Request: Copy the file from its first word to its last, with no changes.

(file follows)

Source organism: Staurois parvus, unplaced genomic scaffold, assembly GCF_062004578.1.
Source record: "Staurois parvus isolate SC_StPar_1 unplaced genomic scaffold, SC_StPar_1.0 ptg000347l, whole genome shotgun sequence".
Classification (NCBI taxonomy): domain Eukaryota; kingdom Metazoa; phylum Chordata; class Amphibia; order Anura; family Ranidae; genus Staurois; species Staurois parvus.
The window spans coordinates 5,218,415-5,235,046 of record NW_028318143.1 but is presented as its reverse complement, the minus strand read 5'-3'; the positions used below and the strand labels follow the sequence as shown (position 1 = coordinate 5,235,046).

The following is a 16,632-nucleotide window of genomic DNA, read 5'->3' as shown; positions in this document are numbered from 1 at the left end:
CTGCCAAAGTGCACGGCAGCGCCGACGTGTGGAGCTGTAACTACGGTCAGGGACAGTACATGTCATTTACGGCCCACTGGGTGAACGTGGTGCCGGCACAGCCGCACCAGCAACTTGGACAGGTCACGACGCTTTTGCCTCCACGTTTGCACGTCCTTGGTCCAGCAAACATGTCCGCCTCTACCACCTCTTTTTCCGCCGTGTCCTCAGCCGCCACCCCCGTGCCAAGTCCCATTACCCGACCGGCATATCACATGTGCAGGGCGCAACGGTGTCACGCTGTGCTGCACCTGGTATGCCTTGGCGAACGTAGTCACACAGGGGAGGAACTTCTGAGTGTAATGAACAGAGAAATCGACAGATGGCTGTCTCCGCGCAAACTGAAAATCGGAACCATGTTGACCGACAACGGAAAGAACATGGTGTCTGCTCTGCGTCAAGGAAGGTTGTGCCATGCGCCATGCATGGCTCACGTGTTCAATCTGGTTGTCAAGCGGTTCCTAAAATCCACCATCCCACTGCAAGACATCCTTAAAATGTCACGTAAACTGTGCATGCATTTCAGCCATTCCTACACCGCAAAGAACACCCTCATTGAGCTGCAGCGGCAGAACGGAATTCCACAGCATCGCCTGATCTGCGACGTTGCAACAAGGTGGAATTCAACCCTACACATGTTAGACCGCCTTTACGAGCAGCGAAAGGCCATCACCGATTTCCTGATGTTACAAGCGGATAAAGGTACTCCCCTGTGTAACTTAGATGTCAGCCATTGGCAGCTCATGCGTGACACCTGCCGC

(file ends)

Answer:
Source organism: Staurois parvus, unplaced genomic scaffold, assembly GCF_062004578.1.
Source record: "Staurois parvus isolate SC_StPar_1 unplaced genomic scaffold, SC_StPar_1.0 ptg000347l, whole genome shotgun sequence".
Classification (NCBI taxonomy): domain Eukaryota; kingdom Metazoa; phylum Chordata; class Amphibia; order Anura; family Ranidae; genus Staurois; species Staurois parvus.
The window spans coordinates 5,218,415-5,235,046 of record NW_028318143.1 but is presented as its reverse complement, the minus strand read 5'-3'; the positions used below and the strand labels follow the sequence as shown (position 1 = coordinate 5,235,046).

The following is a 16,632-nucleotide window of genomic DNA, read 5'->3' as shown; positions in this document are numbered from 1 at the left end:
CTGCCAAAGTGCACGGCAGCGCCGACGTGTGGAGCTGTAACTACGGTCAGGGACAGTACATGTCATTTACGGCCCACTGGGTGAACGTGGTGCCGGCACAGCCGCACCAGCAACTTGGACAGGTCACGACGCTTTTGCCTCCACGTTTGCACGTCCTTGGTCCAGCAAACATGTCCGCCTCTACCACCTCTTTTTCCGCCGTGTCCTCAGCCGCCACCCCCGTGCCAAGTCCCATTACCCGACCGGCATATCACATGTGCAGGGCGCAACGGTGTCACGCTGTGCTGCACCTGGTATGCCTTGGCGAACGTAGTCACACAGGGGAGGAACTTCTGAGTGTAATGAACAGAGAAATCGACAGATGGCTGTCTCCGCGCAAACTGAAAATCGGAACCATGTTGACCGACAACGGAAAGAACATGGTGTCTGCTCTGCGTCAAGGAAGGTTGTGCCATGCGCCATGCATGGCTCACGTGTTCAATCTGGTTGTCAAGCGGTTCCTAAAATCCACCATCCCACTGCAAGACATCCTTAAAATGTCACGTAAACTGTGCATGCATTTCAGCCATTCCTACACCGCAAAGAACACCCTCATTGAGCTGCAGCGGCAGAACGGAATTCCACAGCATCGCCTGATCTGCGACGTTGCAACAAGGTGGAATTCAACCCTACACATGTTAGACCGCCTTTACGAGCAGCGAAAGGCCATCACCGATTTCCTGATGTTACAAGCGGATAAAGGTACTCCCCTGTGTAACTTAGATGTCAGCCATTGGCAGCTCATGCGTGACACCTGCCGC